They are mainly composed of silicate minerals that likely melted when they were free-floating in space. 

Chondrites are thought to represent material from the asteroid belt that never formed into large bodies. 

Like comets, chrondite asteroids are some of the oldest materials in the solar system. 

The study of chondrites provides important clues for understanding the origin and age of the Solar System. 

There are more than 27,000 chondrites in the world’s collections.

The largest chondrite ever recorded weighs 1,770kg and was recovered from the Jilin meteorite shower of 1976.

Mr Costa Rodrigues said: ‘The price is getting close to 40 reals (£5.50) per gramme, and it’s getting higher. Only a few days ago it was half that. 

‘Ninety per cent of the town’s population are farmers. There aren’t many shops, nothing that generates jobs. It’s a humble place, with people on a low wage. 

‘Most people think it’s a really good thing. Lots of people have found a rock, and it has come at a time when many really need some money to pay the bills.’ 

Within hours of the rocks falling, meteorite hunters travelled to the town from other parts of Brazil, as well as professional collectors from the US and Uruguay. 

When four scientists from Brazil’s National Museum in Rio de Janeiro arrived in Santa Filomena on the day after the meteorite shower, the town’s only hotel was full and they had to rent a room in a local family’s home.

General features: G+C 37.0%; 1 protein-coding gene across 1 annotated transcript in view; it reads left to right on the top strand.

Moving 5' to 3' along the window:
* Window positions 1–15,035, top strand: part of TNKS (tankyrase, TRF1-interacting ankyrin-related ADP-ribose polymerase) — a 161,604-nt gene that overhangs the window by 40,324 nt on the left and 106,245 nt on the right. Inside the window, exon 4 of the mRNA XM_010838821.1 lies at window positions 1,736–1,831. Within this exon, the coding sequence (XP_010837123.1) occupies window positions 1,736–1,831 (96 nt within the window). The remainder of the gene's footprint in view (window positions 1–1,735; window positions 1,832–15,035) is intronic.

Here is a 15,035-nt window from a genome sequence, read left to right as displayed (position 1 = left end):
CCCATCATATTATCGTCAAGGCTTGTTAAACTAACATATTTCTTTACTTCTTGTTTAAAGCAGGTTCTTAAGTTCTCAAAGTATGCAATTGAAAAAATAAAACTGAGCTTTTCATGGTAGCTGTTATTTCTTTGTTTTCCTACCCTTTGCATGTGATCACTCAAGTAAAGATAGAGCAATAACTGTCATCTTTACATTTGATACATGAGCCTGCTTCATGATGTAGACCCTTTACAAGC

The team is also trying to negotiate a price for the biggest 40kg stone.

They fear they won’t be able to beat the price being offered by an American hunter, and that the rare rock will be shipped out of Brazil. 

Gabriel Silva, from Sao Paulo University’s Chemistry Institute, said: ‘This meteorite is of the chondrite type. 

‘It is one of the first minerals that formed in the Solar System, before the Earth. 

‘The meteorite could tell us much about how the universe was formed.’ 

Many believe locals shouldn’t be allowed to find and sell the space rocks, especially to foreigners who will export them out of Brazil for good. 

Antonio Miranda, from Pernambuco state’s federal university, said: ‘Meteorites are rare things, a diamond of science, and they are worth a lot of money. 

‘But for me they should be treated the same as the discovery of a diamond or gold deposits, and belong to the person who own’s the land on which they are found. 

‘The most just thing would be for the authorities to say that any rock which will fell on the town belongs to Santa Filomena and cannot be sold or take away.’ 

Mr Silver agrees, and said: ‘This meteorite caused a lot of excitement among collectors and researchers. The demand is high and so the price suddenly shot up. 

‘There aren’t many Brazilians who are able to buy the 40kg meteorite, so foreign millionaires are buying them to take abroad and sell for even more. 

‘Instead they should open a museum in the town and display the meteorite pieces. It would attract tourists and would enable scientific research.’